Barbarians at the Gate

Following the Korean War, the U.S. funded and led development projects to help move South Korea’s economy ahead of North Korea’s, but it wasn’t easy going. In the end, the Americans had to work with a series of modernizers who, unfortunately, were strongmen.

“The Americans accommodated these guys, even though they didn’t like them,” Ekbladh says. “It’s the classic case of Americans who never like the autocrats—but they work with them because they promise to modernize and keep the communists at bay.”

It was certainly ironic. “The Americans were using liberal developmentalism and talked about grassroots democracy, yet they were very easily accommodating to the shah in Iran, to Park Chung Hee in Korea and to various [autocratic] regimes in Latin America,” he says.

Still, Ekbladh calls these “positively motivated programs.” There are people “who really believe we can make life better with liberal ideas coming out of the United States—that this is the best way for people to live,” he says. “But it’s always being stalked by the negative side: we have to do this or else somebody else will, and if somebody else does it, we’re going to get a future that is nightmarish.”

And many policymakers have watched that happen. “Some of these people had seen where modernity went off the rails and you got Nazi Germany and Stalin’s Russia. This is part of why Americans were eager to do this in the ’50s and ’60s, because they had had an object lesson,” he says. Development was promoted as something that had to be done “because we’ve got these barbarians at the gate, and the barbarians never go away.”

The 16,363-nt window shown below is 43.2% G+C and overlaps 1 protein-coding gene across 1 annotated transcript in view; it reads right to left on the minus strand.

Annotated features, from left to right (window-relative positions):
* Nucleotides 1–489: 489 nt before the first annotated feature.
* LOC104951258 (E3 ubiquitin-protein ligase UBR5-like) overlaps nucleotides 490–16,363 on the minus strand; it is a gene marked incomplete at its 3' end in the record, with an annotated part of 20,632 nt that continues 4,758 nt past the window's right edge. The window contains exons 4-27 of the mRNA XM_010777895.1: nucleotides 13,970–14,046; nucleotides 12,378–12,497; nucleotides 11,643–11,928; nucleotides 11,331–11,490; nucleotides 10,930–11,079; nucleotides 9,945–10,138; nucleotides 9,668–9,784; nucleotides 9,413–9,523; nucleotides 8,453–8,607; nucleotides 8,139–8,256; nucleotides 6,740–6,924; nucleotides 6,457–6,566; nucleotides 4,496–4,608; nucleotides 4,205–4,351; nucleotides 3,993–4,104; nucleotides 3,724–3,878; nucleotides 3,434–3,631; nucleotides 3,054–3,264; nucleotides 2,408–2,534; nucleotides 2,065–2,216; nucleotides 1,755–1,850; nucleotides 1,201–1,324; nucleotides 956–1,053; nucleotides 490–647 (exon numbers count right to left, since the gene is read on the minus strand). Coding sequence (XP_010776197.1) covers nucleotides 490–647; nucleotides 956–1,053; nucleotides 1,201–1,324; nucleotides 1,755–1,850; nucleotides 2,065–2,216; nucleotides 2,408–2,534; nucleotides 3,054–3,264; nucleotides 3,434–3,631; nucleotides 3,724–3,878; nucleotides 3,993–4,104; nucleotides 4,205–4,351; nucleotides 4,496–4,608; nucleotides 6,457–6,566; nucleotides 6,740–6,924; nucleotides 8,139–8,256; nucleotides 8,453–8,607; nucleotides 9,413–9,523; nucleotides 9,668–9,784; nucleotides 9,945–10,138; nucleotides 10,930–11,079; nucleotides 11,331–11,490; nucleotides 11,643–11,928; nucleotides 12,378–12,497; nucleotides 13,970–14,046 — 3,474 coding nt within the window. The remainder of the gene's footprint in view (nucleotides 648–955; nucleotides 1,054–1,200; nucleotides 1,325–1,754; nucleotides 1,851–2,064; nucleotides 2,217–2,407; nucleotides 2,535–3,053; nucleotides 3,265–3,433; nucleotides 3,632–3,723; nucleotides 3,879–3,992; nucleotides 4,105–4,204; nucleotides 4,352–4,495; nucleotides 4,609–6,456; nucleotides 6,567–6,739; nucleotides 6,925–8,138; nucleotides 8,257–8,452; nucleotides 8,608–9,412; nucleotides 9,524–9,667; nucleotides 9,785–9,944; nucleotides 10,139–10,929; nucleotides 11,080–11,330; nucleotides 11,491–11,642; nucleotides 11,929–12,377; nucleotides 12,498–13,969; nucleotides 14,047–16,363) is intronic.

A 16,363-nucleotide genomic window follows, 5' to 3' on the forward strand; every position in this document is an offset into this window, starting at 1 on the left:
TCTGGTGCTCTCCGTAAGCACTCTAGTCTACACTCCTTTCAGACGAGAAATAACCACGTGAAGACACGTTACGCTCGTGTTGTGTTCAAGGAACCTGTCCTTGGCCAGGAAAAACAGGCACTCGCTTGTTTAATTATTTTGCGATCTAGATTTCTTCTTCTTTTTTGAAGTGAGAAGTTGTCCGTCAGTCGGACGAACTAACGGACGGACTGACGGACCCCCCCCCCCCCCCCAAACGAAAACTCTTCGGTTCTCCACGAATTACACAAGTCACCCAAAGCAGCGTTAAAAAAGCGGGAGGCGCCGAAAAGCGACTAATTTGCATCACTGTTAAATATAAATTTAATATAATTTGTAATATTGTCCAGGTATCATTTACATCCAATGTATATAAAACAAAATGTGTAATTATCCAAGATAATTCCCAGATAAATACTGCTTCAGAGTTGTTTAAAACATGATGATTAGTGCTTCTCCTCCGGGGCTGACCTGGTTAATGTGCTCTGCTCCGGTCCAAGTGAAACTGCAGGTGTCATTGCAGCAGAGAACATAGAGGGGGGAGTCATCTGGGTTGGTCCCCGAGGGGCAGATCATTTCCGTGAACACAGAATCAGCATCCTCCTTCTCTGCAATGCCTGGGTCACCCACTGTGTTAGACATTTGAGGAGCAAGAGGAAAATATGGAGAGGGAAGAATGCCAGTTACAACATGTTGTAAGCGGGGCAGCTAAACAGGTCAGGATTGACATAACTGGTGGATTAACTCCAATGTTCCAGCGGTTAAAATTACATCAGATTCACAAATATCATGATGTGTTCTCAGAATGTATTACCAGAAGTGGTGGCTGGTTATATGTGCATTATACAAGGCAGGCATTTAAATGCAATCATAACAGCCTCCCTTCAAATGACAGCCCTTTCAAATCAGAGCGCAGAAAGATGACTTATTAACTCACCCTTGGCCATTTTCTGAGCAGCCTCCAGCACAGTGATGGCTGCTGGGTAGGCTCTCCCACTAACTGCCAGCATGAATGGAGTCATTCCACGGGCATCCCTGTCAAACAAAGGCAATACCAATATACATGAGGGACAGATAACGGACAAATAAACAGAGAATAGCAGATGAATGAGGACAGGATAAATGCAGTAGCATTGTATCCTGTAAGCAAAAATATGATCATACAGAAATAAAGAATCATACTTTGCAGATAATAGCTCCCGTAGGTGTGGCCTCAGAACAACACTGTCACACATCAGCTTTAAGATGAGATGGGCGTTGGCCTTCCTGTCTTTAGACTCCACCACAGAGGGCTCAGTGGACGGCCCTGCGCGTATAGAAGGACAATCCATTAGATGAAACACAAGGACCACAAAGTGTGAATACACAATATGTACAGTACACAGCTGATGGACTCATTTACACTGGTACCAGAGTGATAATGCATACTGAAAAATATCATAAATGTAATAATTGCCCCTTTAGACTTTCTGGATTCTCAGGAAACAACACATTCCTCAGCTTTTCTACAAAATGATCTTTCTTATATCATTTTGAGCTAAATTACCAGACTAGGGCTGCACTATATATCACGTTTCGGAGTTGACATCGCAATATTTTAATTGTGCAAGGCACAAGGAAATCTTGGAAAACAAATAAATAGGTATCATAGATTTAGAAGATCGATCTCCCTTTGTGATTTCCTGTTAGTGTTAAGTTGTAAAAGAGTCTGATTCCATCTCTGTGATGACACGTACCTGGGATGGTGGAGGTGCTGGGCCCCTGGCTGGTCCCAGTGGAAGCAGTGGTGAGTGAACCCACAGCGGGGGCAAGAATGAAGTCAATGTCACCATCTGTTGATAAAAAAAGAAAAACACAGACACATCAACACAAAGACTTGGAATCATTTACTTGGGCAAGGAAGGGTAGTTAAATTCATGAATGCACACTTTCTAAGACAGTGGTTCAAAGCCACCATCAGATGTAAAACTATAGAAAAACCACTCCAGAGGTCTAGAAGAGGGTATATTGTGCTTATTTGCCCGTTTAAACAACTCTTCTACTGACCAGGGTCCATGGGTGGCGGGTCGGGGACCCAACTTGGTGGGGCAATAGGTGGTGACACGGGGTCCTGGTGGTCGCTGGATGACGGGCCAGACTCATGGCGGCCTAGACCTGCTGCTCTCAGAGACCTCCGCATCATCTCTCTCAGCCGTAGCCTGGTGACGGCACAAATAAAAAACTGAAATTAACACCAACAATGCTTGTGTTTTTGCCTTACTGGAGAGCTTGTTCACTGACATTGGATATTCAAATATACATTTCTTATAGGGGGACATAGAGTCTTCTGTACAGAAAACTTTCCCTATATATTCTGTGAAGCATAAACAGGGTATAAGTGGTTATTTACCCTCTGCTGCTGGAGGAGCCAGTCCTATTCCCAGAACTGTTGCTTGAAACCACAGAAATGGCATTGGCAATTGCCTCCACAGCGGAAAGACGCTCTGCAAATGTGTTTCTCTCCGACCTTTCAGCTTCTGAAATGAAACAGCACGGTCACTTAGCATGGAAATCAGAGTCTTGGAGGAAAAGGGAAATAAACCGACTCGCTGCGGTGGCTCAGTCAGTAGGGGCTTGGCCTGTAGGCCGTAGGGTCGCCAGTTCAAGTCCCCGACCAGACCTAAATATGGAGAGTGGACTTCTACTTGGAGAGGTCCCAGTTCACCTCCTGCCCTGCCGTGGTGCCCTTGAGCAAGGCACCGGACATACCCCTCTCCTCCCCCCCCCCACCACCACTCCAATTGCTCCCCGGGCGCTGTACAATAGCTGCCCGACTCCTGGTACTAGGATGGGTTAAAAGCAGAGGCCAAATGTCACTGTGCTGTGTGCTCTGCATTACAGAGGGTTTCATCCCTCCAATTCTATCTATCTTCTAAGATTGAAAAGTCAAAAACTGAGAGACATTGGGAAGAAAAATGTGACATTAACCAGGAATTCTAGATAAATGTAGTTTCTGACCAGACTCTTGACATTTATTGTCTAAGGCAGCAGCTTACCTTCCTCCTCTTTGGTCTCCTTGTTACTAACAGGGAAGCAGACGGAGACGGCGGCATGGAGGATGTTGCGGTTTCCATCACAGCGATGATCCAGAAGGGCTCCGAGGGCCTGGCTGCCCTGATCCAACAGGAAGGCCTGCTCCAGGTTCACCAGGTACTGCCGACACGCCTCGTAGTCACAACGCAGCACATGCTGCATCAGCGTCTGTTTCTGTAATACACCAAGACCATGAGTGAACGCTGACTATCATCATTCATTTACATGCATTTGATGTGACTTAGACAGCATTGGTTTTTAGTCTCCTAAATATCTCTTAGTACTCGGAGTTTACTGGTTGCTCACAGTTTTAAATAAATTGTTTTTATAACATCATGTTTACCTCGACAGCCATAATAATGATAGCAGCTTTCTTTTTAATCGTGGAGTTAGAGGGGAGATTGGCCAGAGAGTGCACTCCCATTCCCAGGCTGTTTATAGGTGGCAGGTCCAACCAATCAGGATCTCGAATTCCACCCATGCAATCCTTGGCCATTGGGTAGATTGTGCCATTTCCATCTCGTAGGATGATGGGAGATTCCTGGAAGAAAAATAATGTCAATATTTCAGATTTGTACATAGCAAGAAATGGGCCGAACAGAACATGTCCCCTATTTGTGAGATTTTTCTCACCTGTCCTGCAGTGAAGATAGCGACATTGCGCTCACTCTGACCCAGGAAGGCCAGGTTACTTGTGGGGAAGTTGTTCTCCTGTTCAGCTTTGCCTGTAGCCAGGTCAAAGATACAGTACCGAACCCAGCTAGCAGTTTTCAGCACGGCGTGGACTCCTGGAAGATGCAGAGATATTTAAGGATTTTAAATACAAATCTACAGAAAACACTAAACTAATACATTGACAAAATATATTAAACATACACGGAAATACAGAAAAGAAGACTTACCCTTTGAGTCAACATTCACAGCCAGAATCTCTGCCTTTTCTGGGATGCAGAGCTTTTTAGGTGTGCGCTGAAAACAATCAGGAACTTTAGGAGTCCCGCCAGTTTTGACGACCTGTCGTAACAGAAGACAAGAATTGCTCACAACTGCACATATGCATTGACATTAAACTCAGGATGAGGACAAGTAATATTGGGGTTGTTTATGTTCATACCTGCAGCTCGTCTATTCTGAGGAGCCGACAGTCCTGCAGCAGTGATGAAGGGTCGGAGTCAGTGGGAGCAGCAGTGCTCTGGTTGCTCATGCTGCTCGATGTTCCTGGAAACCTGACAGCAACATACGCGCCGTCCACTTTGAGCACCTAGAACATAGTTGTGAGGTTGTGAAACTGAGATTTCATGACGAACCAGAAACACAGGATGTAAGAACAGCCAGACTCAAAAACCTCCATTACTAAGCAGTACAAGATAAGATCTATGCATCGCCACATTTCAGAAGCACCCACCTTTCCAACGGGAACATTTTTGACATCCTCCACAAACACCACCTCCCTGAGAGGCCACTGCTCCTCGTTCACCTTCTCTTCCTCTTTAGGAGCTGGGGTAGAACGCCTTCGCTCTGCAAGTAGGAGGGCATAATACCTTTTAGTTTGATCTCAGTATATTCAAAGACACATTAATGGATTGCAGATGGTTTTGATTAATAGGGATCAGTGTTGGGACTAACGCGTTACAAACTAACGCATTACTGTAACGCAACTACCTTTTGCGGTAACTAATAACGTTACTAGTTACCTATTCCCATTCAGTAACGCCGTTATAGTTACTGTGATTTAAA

Vietnam and Beyond

That was the tack American policymakers took in Vietnam—the U.S. was fighting a war, propping up autocratic rulers and spending heavily on development projects to win the hearts and minds of the locals.

Although aspects of these programs were successful, overall they failed “because of security, because of a lack of clarity about what was going to be done and because the local regime was confused and weak,” says Ekbladh.

Following Vietnam, the U.S. moved from government-led development programs to the view “that it’s better done by NGOs or by business,” says Ekbladh. He sees a parallel in the political economy: when the world was accepting of laissez-faire free-market policies in the 1980s and 1990s, it’s no wonder that government declined to play a large role in development. 

“But the interesting thing is, now that the bottom has fallen out of the laissez-faire free market, will the state be back?” Ekbladh doesn’t profess to know, but is intrigued by the role of the U.S. government in development in Afghanistan and Iraq. “Kicking and screaming, the state in the Bush years took over a central role, and increasingly you see the projects getting bigger and more ambitious because they are connected to a state interest, the U.S. establishing a stable and secure Afghanistan.”

Taylor McNeil can be reached at taylor.mcneil@tufts.edu.